Thoroughness and passion seem to be available to you in good quantity. As ( if) time allows I hope to read your passion on other subjects ( riddles of God) in the archive. May the goad's that spark you be coming from the right domain. Best to you and your brother on wheels.

The Thirsty Gargoyle said...

Thank you. I do realise this is trivial stuff, when you get down to it, and there are at least two more important things I want to turn to: the series on myths about Catholics that got derailed by Cloyne should be resumed, and there are a few thoughts I want to pull together on the subject of secularism, faith schools, and religion in education.

On sport, my main thought keeps coming down to the fact that I like the way the NFL works. It'd probably be impossible at this stage here, but I find it sad that there's so little real competition in British sport. If the last couple of weekends are a useful barometer, everyone here knows that there'll be three teams fighting it out for the title here, these being the three with the largest wages bills by a very long way. Ah well. Tis just a game, albeit one that a lot of people here care about far more than they do things that matter.

Courtney said...

I wonder if there are any Villa fans who realise what he said...

We dont pay too much attention to Ferguson it has to be said.

However, I wonder if the fact we have provided so many england players is indicative of a good thing. Perhaps its because we`ve missed out on all those good foreign players?

I wonder what the table would look like divided into time periods - eg pre premiership and post premiership. Pre premiership might go more hand in hand with league success.

By the way, which english clubs have provided the most irish national team players? Villa might be quite high up there as well...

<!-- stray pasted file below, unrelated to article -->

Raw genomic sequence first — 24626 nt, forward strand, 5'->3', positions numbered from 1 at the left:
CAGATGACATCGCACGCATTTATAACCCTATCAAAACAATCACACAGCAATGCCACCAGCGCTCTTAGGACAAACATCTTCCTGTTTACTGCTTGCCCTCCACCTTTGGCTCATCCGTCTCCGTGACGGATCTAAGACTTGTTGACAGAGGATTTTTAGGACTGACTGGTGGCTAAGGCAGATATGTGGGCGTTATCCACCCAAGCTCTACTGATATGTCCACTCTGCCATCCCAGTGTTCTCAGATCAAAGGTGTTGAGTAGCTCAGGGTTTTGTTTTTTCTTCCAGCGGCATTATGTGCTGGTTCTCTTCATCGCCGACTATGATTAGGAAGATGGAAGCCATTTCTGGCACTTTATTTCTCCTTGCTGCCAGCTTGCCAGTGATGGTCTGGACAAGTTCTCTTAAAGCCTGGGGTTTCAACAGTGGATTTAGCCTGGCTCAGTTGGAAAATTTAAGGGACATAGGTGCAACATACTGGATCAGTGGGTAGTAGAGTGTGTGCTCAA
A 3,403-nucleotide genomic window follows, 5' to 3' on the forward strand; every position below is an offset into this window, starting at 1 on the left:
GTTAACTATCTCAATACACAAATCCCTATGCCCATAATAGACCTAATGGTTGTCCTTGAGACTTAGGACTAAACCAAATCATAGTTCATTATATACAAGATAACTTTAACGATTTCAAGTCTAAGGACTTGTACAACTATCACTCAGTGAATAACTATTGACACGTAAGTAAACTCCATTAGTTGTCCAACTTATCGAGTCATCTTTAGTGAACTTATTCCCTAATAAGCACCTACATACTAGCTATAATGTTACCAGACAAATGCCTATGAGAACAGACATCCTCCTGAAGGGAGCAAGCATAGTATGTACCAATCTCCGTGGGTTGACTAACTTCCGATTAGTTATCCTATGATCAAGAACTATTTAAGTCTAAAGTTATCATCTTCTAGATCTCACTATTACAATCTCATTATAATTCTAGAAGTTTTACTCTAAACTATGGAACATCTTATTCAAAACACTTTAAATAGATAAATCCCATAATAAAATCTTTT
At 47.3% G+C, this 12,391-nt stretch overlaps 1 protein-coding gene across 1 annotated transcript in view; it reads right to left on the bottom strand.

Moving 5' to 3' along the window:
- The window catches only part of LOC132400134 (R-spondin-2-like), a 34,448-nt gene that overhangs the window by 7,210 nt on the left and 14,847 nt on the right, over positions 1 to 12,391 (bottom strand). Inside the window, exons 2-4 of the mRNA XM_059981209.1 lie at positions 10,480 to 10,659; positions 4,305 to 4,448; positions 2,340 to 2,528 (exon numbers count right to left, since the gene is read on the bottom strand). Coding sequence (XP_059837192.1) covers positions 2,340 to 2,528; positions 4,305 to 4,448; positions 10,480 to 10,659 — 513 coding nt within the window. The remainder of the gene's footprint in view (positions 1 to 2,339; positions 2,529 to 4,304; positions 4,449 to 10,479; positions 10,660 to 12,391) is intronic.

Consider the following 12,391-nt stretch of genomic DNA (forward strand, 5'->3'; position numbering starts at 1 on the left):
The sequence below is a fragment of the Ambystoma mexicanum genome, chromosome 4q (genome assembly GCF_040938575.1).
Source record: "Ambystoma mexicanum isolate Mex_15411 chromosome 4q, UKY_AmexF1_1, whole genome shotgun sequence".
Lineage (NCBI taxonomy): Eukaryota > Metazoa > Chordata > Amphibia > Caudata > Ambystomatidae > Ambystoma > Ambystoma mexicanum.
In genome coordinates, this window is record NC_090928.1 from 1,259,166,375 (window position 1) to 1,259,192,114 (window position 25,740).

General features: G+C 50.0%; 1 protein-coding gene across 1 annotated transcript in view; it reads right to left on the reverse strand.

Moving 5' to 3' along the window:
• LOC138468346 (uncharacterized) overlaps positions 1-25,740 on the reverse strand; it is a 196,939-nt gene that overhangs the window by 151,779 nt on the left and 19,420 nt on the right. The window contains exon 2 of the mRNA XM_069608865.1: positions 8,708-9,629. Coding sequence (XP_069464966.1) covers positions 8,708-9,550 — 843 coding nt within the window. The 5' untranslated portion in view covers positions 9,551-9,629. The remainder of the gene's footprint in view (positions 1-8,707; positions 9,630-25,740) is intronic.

The Thirsty Gargoyle said...

It might mean that, but to be fair, there weren't that many foreign players before twenty years ago. Nowadays I think it reflects more the fact that United have rolled in money since 1989 on, and so could afford to buy in players that were already proven, even at an international level, rather than focusing on developing young players or taking a punt on players from lower divisions, which has been what the likes of Villa and Everton has done.

(Yes, I know United had a rash of players in the mid-nineties, these being Beckham, Neville, Neville, Butt, and Scholes, but since then there's only been Brown thus far.)

Sadly, I've no doubt that if we could afford to buy the finished article on a regular basis, like United does, we'd do the same thing.

I think the Premiership era is an important new phase in the history of English football, but not to the point where I'd divide it into two chunks. I think a better breakdown would be something along the lines of: Pre-League; League prior to World War 1; inter-war period; League after World War 2; Premiership. And even then I'd wonder if there are key internal moments that may have changed things, to do with the development of professionalism.

On Irish players, God knows. I'd have guessed Arsenal, actually, but that'd be a very ignorant guess. I'm not counting through that list too. I think doing this may have been a factor in the crick I had in my neck in its aftermath!